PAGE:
But what was interesting in the numbers was the effect on Beacon of the closure by Woolworths of the Masters hardware chain, announced in August 2016 and completed at the end of the year. More than half a billion dollars of discount hardware was offloaded by Masters in a massive fire sale – and lighting was a part of that. In managing to grow its same-store sales (company stores) by 1.2% over the period, and maintaining its market share, Beacon felt that it competed against the Masters closure as well as it could – but inevitably, the gross profit margin was hurt, falling from 65.9% to 62.1%.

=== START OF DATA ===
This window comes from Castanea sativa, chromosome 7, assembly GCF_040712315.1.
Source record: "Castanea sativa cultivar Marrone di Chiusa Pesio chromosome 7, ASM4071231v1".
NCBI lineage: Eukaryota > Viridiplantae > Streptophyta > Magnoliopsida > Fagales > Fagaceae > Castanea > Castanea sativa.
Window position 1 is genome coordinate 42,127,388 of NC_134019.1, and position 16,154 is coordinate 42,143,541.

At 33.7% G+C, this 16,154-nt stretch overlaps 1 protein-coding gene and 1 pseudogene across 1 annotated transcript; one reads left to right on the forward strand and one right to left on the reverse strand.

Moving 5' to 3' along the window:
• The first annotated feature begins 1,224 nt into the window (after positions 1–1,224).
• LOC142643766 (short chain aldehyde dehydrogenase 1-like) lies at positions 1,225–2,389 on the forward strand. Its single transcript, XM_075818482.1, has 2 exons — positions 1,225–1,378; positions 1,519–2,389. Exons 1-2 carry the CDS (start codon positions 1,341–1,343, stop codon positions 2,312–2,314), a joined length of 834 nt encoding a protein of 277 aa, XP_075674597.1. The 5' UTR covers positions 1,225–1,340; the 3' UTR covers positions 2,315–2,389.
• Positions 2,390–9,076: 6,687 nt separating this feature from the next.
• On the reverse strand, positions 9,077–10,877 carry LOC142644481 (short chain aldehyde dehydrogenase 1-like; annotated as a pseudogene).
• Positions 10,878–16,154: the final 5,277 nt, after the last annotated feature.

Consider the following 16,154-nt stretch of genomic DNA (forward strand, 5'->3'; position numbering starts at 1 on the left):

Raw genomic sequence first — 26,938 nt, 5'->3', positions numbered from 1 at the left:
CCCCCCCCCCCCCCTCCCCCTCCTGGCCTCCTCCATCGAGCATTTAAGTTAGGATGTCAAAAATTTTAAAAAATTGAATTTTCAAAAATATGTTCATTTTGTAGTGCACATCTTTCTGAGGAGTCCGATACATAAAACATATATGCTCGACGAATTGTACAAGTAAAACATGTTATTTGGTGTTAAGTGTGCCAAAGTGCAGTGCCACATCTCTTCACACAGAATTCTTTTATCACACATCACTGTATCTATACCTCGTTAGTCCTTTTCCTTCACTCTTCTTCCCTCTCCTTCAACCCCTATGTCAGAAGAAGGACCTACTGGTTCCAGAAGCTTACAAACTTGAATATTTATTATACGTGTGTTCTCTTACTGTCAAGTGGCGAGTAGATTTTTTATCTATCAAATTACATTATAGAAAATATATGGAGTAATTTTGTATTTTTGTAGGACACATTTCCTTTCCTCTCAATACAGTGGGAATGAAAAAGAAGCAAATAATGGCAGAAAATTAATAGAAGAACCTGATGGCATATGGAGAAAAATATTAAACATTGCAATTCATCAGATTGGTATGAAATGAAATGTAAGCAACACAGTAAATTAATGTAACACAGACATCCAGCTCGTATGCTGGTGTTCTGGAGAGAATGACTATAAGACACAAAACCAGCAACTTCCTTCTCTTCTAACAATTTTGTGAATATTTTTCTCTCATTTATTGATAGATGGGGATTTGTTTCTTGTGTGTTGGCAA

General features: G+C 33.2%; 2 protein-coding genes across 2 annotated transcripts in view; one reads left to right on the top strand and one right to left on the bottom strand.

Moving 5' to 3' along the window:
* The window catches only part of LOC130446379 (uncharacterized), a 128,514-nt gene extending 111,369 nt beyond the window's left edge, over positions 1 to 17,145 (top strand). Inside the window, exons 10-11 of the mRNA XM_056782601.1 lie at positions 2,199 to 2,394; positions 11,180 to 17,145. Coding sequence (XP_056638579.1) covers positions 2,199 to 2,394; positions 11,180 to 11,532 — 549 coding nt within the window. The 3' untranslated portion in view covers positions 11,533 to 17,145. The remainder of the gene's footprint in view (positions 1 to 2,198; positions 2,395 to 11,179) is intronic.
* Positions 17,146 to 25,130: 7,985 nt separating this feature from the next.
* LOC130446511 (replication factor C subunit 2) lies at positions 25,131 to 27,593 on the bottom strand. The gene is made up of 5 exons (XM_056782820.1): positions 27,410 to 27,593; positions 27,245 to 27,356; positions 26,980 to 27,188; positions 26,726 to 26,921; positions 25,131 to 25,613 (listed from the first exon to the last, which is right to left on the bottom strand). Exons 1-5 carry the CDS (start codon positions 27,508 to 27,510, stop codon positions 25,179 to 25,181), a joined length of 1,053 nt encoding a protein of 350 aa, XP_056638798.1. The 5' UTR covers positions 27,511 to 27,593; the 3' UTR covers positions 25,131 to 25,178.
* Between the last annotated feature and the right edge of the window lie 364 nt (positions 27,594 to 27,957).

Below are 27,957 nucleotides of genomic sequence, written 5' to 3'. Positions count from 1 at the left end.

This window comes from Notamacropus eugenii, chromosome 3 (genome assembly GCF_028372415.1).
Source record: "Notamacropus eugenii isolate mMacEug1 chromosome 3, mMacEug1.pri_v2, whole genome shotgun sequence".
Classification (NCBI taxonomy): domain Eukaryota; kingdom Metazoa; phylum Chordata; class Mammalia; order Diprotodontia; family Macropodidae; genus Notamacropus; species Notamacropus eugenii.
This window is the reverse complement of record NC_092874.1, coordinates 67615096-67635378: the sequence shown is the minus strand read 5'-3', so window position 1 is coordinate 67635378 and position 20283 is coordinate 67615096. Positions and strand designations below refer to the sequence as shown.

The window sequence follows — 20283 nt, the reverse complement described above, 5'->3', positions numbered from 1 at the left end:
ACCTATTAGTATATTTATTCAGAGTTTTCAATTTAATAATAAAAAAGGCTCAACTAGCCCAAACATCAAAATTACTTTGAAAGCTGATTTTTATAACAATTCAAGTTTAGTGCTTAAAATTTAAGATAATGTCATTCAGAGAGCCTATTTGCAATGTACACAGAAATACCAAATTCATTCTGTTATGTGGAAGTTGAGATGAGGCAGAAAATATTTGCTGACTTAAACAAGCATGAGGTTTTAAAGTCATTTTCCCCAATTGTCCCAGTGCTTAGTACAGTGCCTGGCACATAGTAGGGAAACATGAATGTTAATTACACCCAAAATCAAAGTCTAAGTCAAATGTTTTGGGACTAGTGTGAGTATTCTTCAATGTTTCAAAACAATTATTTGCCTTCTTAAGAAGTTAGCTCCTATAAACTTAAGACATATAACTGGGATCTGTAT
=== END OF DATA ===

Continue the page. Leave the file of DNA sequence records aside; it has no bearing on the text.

But with Masters’ desperate discounting behind it now, Beacon says it had an “encouraging” finish to the first half, and company-store comparative sales “have made a positive start to the new half year.” In fact, Beacon is investigating whether any ex-Masters store locations would suit a Beacon Lighting store.
Beacon is also looking to develop the other arms of its business. In 2016 it bought Melbourne-based Masson for Light, an architectural lighting products supplier, and its Masson Manufacturing business, which develops bespoke lighting products. The Beacon Solar business sells solar power panels, inverters and systems, for both residential and commercial customers, and specialises in customers wanting to move “off-grid.” Since 2015, under the brand Light Source Solutions, Beacon has been the sole distributor in Australia and New Zealand for GE’s commercial and residential LED (light-emitting diode) lighting business: LED technology is transforming lighting, using up to 80% less energy and lasting up to five times longer than traditional lighting.